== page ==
Do you know who you are hiring? You need to review each resume, cover letter and job application that you receive with care. You want to ensure that the candidates you consider hiring are who they say they are and that their credentials are valid and match your needs.
In a comprehensive review of background checking priorities and procedures for employers, how to spot fraudulent claims and credentials was covered. Here, you’ll review the top ten resume red flags that should spark an employer’s concern about the credentials of an applicant for your open position.
These red flags are the mistakes, errors, and indicators that give you a great deal of information about the individual who is applying for your open job. Employers ignore these red flags at their own risk. They are early indicators that your potential employee may not be who you expect them to be—even potentially not qualified for the role you are filling.
You may not want to forgive your applicant's current obfuscations, and they may be unforgivable, but do consider them in the context of the applicant’s entire career and background experience.
Also, as you look for these red flags, recognize that they may reflect the existing job market, bad advice from a career or placement expert, or desperation on the part of job searchers for their application materials to catch your attention. They may not represent the applicant’s entire career. That said, certain flags, you cannot ignore. For example, never hire an individual who lied to you.
While none of these resume red flags is the kiss of death for an applicant, except possibly the careless resume, and the lies, all require serious resume review by the employer as you consider potential employees for your open job.
Resume Red Flags That Nix Hiring—Or, At Least Require Serious Review
These are ten resume red flags that you need to spot and question when you review resumes from your job applicants.
With all due respect to job searchers who have experienced gaps in their employment either because of their choice or circumstances beyond their control, an employment gap is a red flag for an employer. Employers need to watch for gaps in an applicant’s employment history.
These gaps include dates of employment listed only in years so that the actual day and month of employment ending are masked. An additional red flag is a functional resume which avoids providing dates at all.
An employment gap is not an impossible obstacle when you are hiring an employee, but if the applicant fails to explain the gap on the resume or cover letter, ask. In fact, this is a critical question to ask in your telephone interview before you invest staff time in an interview onsite.
Spelling, Grammar, and Punctuation Challenged Resumes
Attention to details such as appropriate grammar, spelling, and punctuation do set a candidate aside from the pack. Failure to shine in these details on their resume and application are red flags for an employer.
They are indicative of what you can expect from the candidate as an employee. Looking for careless, sloppy, or unconcerned? Undoubtedly not. Your evidence is sitting before you on your desk or on your computer screen.
If an applicant can’t get it right for the most important opportunity for which they will ever have to make a positive impression, take a pass. Based on this evidence, why would you have any faith that he or she would get it right when you employ them?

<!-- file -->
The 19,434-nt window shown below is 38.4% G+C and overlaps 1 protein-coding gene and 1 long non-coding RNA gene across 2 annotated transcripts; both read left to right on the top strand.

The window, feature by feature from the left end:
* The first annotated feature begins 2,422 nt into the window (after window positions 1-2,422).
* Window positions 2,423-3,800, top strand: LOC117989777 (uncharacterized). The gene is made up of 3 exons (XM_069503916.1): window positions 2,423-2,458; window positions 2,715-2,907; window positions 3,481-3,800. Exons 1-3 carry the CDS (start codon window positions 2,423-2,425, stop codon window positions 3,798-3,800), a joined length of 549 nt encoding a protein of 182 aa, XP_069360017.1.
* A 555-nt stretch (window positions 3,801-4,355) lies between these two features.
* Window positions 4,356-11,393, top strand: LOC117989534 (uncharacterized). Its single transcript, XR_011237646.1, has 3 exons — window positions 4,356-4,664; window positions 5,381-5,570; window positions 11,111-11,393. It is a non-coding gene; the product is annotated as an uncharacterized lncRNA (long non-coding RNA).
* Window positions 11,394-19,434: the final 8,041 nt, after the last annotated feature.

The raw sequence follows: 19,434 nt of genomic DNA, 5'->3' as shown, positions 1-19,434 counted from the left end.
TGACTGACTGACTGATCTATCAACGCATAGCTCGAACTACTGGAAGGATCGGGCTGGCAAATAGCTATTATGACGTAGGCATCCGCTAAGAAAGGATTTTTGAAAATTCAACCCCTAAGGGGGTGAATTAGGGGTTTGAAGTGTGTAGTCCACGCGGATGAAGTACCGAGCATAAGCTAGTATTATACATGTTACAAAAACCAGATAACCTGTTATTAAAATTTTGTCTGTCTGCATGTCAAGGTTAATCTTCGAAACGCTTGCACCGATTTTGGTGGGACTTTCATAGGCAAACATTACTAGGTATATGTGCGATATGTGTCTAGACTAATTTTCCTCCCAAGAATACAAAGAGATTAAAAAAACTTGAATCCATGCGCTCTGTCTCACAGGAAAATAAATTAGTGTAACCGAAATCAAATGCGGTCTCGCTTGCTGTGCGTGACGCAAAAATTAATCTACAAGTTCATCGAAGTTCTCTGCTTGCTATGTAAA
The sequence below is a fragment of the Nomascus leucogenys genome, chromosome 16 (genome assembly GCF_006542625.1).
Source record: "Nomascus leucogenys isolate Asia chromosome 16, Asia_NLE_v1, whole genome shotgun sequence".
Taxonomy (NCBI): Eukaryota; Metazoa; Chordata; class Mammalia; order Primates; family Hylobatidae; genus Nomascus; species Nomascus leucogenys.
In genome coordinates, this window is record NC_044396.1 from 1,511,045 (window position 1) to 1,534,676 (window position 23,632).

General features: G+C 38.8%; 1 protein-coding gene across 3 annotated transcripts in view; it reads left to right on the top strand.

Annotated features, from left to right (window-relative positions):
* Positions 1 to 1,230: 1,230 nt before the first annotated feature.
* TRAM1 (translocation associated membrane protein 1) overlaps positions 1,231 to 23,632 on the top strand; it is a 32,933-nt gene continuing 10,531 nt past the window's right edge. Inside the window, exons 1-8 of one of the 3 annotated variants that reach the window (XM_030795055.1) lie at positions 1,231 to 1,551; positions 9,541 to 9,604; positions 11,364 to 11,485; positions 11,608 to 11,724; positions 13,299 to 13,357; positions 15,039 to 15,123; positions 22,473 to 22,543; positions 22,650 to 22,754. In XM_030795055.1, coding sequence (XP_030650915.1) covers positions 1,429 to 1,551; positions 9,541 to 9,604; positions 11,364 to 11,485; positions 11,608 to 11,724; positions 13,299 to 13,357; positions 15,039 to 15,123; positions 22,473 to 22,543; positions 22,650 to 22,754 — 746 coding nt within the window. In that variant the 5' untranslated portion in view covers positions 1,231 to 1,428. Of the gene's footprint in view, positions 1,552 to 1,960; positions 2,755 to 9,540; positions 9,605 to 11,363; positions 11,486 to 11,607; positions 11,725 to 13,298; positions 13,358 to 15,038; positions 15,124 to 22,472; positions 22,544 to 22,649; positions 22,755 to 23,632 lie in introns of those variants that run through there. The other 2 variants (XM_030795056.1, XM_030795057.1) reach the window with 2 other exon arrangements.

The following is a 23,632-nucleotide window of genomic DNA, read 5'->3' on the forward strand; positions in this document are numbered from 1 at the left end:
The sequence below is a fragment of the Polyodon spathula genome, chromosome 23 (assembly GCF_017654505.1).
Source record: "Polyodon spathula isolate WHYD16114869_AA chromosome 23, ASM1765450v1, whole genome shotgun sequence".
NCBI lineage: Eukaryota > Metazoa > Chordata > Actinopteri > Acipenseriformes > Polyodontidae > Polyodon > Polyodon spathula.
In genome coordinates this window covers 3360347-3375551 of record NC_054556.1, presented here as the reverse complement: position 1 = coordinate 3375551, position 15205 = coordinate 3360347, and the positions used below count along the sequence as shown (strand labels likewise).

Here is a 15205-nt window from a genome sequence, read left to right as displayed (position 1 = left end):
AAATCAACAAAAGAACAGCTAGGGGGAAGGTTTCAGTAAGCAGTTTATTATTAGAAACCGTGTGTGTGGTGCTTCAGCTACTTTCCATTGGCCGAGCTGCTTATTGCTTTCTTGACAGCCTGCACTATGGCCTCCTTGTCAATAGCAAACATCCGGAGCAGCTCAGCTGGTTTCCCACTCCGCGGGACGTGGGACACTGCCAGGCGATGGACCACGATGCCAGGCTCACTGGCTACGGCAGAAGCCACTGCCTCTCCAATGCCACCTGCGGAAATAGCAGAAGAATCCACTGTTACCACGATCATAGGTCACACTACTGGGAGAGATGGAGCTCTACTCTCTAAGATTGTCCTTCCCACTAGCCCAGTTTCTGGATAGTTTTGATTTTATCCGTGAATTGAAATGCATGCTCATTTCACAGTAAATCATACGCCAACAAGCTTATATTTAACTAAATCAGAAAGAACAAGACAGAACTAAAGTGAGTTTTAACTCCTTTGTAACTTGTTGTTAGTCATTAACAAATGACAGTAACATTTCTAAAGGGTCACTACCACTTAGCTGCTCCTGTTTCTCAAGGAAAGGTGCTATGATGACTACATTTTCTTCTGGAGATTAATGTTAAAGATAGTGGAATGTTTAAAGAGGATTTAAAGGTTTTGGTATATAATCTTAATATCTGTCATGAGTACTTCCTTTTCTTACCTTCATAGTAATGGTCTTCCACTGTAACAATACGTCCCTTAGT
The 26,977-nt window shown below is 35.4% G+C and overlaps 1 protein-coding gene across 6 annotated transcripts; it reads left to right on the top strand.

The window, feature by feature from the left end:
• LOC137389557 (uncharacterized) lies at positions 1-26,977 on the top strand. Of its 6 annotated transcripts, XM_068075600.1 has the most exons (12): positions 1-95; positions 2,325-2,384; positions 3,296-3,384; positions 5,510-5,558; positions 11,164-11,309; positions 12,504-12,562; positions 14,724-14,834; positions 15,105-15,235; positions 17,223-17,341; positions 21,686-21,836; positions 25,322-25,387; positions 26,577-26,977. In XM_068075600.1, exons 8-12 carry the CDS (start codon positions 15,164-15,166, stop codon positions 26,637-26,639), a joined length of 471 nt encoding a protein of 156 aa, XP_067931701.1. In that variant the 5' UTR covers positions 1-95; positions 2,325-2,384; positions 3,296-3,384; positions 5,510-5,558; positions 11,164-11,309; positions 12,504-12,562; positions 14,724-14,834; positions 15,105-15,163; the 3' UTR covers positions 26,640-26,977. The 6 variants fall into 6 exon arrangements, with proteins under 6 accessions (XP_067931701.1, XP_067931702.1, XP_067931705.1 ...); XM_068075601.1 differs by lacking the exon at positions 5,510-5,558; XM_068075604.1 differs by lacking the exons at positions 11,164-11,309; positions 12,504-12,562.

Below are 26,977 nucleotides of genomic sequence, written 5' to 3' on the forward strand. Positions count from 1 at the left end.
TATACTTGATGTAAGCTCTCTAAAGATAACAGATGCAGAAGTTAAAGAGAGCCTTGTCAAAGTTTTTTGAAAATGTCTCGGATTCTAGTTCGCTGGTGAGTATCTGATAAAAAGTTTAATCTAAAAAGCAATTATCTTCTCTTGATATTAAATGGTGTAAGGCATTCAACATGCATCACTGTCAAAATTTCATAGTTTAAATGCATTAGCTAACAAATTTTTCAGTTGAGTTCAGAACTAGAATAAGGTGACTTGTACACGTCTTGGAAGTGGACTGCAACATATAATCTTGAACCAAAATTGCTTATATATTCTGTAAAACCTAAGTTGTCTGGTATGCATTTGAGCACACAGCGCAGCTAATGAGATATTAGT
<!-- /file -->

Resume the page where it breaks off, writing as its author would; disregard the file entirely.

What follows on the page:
Attention to Detail Failures
Attention to detail will yield an overall impression of your candidate's carefulness. Attention to detail does provide a picture of the candidate’s potential success as an employee.
Are words missing in sentences that a quick proofread would have caught? How about cut-and-paste errors? The applicant is applying to company x for the job posted but the name of the company, the job title, or the salutation on the cover letter are incorrect.
Dates of employment are obviously wrong or missing data was never substituted for xxx used as a place marker. None of these errors are earth-shaking, but they radiate an overall unprofessional appearance of an applicant during your resume review—and they should.
Evidence That a Career Has Gone Backwards or Plateaued
In a career that is progressing successfully, an applicant's resume will show evidence that his job titles and job description have grown more responsible as time passes. Evidence of decreasing responsibility and/or a career that has reached a plateau or gone backward is a red flag for employers during resume review. Review the resume with care, however, so you don’t make assumptions and miss out on qualified candidates.
If the applicant has changed employers, for example, a vice president's title at one company may carry equivalent responsibilities as a director in a larger organization. A manager may have accepted a role as an individual contributor because a layer of management was eliminated in a restructuring.
Or, she may have been laid off and has chosen to work a job in a less responsible role rather than collect unemployment. Sometimes, a parent with child care responsibilities has chosen a less responsible role or a part-time job until the children are attending school full time.
So, question signs that a career is going backward or plateaued. But, other circumstances can also cause a career to appear derailed. The problem you need to weigh is that smart candidates know this.